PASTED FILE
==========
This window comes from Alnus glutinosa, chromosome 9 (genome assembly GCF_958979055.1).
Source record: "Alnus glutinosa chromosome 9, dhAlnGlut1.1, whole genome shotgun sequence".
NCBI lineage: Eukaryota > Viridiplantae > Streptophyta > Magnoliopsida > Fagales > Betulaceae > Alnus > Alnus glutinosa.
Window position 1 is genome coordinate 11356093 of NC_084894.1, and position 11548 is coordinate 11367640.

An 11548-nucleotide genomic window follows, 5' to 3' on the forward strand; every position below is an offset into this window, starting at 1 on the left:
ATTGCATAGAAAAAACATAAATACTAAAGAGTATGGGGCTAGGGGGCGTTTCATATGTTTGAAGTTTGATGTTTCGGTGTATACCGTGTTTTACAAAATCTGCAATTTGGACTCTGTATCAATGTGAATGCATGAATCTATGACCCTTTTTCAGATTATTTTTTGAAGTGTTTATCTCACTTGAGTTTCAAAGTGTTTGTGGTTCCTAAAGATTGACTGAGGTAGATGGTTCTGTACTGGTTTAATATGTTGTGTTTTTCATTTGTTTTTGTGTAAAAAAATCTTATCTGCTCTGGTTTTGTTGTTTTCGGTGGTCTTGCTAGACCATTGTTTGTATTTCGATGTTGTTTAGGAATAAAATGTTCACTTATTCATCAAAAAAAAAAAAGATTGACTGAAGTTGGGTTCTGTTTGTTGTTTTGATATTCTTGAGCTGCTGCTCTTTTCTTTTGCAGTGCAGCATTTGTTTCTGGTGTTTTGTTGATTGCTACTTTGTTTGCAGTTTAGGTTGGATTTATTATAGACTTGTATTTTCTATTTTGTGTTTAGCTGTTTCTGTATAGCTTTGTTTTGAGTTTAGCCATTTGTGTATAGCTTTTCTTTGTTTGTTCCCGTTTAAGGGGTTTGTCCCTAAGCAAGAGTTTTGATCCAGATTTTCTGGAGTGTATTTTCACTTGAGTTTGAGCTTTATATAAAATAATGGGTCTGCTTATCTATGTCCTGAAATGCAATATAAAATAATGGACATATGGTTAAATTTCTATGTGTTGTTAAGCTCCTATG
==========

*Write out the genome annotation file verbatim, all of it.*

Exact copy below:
This window comes from Alnus glutinosa, chromosome 9 (genome assembly GCF_958979055.1).
Source record: "Alnus glutinosa chromosome 9, dhAlnGlut1.1, whole genome shotgun sequence".
NCBI lineage: Eukaryota > Viridiplantae > Streptophyta > Magnoliopsida > Fagales > Betulaceae > Alnus > Alnus glutinosa.
Window position 1 is genome coordinate 11356093 of NC_084894.1, and position 11548 is coordinate 11367640.

An 11548-nucleotide genomic window follows, 5' to 3' on the forward strand; every position below is an offset into this window, starting at 1 on the left:
ATTGCATAGAAAAAACATAAATACTAAAGAGTATGGGGCTAGGGGGCGTTTCATATGTTTGAAGTTTGATGTTTCGGTGTATACCGTGTTTTACAAAATCTGCAATTTGGACTCTGTATCAATGTGAATGCATGAATCTATGACCCTTTTTCAGATTATTTTTTGAAGTGTTTATCTCACTTGAGTTTCAAAGTGTTTGTGGTTCCTAAAGATTGACTGAGGTAGATGGTTCTGTACTGGTTTAATATGTTGTGTTTTTCATTTGTTTTTGTGTAAAAAAATCTTATCTGCTCTGGTTTTGTTGTTTTCGGTGGTCTTGCTAGACCATTGTTTGTATTTCGATGTTGTTTAGGAATAAAATGTTCACTTATTCATCAAAAAAAAAAAAGATTGACTGAAGTTGGGTTCTGTTTGTTGTTTTGATATTCTTGAGCTGCTGCTCTTTTCTTTTGCAGTGCAGCATTTGTTTCTGGTGTTTTGTTGATTGCTACTTTGTTTGCAGTTTAGGTTGGATTTATTATAGACTTGTATTTTCTATTTTGTGTTTAGCTGTTTCTGTATAGCTTTGTTTTGAGTTTAGCCATTTGTGTATAGCTTTTCTTTGTTTGTTCCCGTTTAAGGGGTTTGTCCCTAAGCAAGAGTTTTGATCCAGATTTTCTGGAGTGTATTTTCACTTGAGTTTGAGCTTTATATAAAATAATGGGTCTGCTTATCTATGTCCTGAAATGCAATATAAAATAATGGACATATGGTTAAATTTCTATGTGTTGTTAAGCTCCTATG